Overriding a method is a little different though. When you override a method, you tell the compiler to only use the overridden method if possible. In our above example, if we overrode the Say method in our Alien class, our earlier example will use the Say method in the Alien class instead.

Overriding a method takes two steps. You first declare the method you choose the override as virtual. In our example, we declare our Character class's Say method as virtual:

class Character
{
public void Walk()
{
Console.WriteLine("Character walking!");
}
 
public void Talk()
{
Console.WriteLine("Character is talking about something");
}
 
public virtual void Say(string thingToSay)
{
Console.WriteLine("Character says: {0}", thingToSay);
}
}

In the second step, we declare our overriding method in our child class with the override modifier. In our example, the Alien class's Say method will be marked for override:

class Alien : Character
{
public void Teleport(string currentLocation, string newLocation)
{
Console.WriteLine("The alien teleported from {0} to {1}", currentLocation, newLocation);
}
 
public void Hide()
{
Console.WriteLine("The alien is hiding.");
}
 
public override void Say(string thingToSay)
{
for (int i = 0; i < 5; i++)
{
Console.WriteLine("Alien says: {0}", thingToSay);
}
}
}

If you run our earlier program, zorb.Say("Take me to your leader") will now access your Alien class's Say method.

Right now, you are probably wondering what the point of all this is. After all, the first example in this page where I copied a method from the base class without using either new or override worked fine. The issues related to this come up primarily in what is called polymorphism. That is a topic that I will save for a later date, but it is good for you to be aware of how your program's functionality changes during inheritance based on the type of the object calling the inherited method.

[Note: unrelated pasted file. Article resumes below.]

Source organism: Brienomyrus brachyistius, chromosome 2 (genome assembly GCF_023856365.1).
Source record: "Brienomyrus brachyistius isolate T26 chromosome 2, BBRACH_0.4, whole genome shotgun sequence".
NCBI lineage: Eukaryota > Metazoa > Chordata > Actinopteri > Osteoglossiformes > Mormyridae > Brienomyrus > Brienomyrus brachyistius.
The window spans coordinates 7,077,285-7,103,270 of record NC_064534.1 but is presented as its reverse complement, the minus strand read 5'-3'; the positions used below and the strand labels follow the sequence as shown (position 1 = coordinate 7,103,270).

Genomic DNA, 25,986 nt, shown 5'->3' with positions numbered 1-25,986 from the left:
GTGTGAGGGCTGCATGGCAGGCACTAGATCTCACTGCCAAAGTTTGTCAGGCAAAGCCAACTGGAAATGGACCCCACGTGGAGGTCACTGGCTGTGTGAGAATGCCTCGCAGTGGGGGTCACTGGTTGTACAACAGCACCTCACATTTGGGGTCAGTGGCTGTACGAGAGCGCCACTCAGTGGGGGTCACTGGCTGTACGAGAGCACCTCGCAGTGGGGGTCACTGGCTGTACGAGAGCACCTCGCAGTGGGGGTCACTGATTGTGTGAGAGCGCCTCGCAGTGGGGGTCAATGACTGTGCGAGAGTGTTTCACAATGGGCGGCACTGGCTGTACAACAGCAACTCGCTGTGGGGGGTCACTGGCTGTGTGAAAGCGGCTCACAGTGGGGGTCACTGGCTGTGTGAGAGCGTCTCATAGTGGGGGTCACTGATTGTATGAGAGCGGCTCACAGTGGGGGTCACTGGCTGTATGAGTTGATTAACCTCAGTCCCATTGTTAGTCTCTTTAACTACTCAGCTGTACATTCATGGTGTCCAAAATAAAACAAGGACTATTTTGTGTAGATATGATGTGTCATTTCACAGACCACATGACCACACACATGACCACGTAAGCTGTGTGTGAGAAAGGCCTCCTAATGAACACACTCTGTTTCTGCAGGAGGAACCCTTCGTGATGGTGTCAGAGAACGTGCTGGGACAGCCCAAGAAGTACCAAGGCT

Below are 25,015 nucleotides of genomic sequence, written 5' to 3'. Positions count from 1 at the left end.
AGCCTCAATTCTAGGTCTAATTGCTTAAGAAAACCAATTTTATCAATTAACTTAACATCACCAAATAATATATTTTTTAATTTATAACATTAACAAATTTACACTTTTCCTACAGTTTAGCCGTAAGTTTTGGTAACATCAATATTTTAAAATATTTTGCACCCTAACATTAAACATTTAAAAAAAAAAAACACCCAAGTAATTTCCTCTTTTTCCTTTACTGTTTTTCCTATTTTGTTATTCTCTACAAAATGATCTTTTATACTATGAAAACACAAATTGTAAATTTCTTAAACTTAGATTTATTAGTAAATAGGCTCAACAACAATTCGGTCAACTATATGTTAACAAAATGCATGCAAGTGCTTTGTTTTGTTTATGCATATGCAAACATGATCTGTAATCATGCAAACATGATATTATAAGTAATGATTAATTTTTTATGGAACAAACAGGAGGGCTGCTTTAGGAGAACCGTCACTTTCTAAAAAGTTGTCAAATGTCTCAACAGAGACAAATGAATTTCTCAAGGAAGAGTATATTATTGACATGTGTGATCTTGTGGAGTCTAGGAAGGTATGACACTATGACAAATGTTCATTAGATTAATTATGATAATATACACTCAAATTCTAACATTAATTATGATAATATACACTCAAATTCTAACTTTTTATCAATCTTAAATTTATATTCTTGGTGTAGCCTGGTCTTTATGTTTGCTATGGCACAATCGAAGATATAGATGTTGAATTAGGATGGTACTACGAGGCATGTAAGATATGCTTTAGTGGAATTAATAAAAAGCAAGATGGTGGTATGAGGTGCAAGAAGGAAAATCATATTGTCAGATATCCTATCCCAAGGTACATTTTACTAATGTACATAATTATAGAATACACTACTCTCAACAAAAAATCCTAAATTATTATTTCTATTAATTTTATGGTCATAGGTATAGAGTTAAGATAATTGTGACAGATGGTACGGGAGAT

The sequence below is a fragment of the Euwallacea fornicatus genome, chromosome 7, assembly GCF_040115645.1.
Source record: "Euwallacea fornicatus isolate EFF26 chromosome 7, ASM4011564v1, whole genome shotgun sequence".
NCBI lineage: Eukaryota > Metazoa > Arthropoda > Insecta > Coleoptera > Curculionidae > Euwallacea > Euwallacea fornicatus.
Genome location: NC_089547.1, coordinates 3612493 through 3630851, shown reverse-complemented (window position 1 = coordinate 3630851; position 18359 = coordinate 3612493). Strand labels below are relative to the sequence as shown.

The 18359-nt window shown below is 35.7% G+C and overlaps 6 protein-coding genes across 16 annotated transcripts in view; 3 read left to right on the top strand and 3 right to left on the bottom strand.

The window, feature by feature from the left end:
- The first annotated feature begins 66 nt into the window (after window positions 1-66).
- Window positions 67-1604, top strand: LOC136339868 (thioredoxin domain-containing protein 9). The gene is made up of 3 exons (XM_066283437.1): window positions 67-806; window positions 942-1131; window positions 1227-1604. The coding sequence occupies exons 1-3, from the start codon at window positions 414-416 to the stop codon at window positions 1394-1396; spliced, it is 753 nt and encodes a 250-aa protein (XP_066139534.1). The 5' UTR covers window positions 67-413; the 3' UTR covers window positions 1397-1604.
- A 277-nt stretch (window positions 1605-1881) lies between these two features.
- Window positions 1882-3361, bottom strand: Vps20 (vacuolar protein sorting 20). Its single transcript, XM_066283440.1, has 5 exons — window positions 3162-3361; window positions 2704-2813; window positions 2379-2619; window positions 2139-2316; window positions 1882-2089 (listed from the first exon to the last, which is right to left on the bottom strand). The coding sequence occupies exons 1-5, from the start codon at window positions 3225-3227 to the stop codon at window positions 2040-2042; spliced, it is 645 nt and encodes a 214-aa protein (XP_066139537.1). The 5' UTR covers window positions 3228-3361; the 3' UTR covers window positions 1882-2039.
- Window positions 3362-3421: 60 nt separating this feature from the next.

Note - Marking Methods as Vritual

When creating your class, unless you believe that a method in it will be overridden, it is best to not leave them declared as virtual. There is a slight performance hit when declaring methods unnecessarily as virtual.

Conclusion
As you can see, inheritance is a very important part of writing software. In software development, you are often told the virtues of having small pieces of reusable code to make writing and maintaining programs easier. An important concept in writing modular code is inheritance.

In this article, you learned how to take a very basic class called Character and extend it. You extended the basic functionality by creating more specialized characters such as our Alien who can both perform everything a character can, but also, perform some unique tricks a generic Character cannot do.

Got a question or just want to chat? Comment below or drop by our forums (they are actually the same thing!) where a bunch of the friendliest people you'll ever run into will be happy to help you out!

When Kirupa isn’t busy writing about himself in 3rd person, he is practicing social distancing…even on his Twitter, Facebook, and LinkedIn profiles.